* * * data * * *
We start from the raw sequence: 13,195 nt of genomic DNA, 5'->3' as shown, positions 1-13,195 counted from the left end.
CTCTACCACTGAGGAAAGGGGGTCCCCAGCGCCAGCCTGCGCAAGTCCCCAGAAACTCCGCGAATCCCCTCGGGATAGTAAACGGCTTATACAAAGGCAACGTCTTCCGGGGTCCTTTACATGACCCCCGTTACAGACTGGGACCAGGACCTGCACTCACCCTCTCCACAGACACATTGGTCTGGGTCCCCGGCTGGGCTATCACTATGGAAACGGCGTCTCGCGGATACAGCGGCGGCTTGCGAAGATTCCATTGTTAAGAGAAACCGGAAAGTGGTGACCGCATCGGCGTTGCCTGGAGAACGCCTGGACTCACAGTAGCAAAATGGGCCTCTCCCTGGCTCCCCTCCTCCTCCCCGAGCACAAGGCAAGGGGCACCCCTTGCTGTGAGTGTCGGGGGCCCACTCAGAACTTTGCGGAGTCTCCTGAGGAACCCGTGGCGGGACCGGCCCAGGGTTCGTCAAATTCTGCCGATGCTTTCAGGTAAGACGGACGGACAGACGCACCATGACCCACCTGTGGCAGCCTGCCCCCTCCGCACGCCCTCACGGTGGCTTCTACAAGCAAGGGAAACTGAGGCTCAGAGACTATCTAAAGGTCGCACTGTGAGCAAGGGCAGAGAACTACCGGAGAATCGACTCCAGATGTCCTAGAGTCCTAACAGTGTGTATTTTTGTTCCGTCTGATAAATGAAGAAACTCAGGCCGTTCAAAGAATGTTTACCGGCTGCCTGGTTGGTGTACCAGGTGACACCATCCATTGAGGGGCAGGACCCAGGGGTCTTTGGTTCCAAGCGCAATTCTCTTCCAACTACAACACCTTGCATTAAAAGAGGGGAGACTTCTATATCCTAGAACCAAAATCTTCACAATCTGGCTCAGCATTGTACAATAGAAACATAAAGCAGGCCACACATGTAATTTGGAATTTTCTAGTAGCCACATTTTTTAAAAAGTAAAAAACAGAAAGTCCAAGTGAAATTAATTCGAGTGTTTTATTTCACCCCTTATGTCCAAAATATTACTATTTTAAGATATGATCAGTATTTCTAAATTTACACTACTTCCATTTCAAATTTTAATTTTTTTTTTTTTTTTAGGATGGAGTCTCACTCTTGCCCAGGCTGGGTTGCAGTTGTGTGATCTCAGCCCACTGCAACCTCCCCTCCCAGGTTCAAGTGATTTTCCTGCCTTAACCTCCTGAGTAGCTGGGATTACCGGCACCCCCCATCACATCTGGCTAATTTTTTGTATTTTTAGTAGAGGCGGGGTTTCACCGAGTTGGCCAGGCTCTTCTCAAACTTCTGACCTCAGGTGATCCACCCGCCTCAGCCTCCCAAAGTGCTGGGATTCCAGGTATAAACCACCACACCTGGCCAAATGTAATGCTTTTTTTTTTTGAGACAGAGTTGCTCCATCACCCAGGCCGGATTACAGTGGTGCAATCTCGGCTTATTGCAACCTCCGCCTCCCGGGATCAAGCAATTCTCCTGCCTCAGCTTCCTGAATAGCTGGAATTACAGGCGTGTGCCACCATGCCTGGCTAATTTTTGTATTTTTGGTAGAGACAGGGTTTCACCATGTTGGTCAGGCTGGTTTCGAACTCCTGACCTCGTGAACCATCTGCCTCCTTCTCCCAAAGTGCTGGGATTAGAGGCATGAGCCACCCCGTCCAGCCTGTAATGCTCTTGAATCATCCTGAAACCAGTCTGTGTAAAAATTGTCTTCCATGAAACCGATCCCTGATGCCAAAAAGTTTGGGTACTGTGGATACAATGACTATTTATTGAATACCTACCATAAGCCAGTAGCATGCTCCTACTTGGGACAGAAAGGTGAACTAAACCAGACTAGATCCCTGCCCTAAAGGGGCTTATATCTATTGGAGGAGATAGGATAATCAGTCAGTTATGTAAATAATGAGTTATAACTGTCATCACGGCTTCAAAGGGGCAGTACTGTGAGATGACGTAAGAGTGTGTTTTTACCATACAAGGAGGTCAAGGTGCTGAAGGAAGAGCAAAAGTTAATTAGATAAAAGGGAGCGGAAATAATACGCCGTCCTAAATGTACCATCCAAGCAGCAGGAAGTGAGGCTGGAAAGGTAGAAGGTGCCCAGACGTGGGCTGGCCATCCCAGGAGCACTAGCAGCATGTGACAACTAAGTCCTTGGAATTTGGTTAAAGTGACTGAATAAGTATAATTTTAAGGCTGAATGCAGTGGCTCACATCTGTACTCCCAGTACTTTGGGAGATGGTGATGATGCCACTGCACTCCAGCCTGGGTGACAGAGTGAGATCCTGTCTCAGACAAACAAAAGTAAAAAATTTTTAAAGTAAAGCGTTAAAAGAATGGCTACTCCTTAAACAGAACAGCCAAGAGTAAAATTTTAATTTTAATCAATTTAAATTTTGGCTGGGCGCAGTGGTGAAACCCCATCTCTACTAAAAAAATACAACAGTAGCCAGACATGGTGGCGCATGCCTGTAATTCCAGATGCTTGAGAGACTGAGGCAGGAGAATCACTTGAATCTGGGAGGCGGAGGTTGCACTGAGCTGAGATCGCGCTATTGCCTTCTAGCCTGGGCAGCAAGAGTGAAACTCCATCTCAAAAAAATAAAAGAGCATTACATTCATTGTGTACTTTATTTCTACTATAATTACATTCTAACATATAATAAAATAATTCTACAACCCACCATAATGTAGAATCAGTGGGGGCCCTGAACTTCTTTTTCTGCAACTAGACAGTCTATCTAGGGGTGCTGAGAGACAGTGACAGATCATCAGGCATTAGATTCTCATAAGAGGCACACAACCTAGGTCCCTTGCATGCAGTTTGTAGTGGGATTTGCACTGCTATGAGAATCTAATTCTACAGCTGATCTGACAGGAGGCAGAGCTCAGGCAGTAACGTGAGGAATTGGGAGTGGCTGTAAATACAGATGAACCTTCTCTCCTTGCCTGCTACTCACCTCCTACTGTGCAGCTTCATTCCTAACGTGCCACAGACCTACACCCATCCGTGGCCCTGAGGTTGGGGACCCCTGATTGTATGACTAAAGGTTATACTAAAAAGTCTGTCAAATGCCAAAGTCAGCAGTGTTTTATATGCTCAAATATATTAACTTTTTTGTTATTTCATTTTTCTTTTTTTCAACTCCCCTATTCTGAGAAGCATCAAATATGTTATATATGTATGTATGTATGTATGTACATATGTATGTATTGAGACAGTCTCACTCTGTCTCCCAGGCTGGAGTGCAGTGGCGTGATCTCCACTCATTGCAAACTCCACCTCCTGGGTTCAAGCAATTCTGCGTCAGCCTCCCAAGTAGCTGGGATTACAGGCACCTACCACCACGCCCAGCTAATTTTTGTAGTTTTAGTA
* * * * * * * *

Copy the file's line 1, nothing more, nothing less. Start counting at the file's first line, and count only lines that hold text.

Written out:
We start from the raw sequence: 13,195 nt of genomic DNA, 5'->3' as shown, positions 1-13,195 counted from the left end.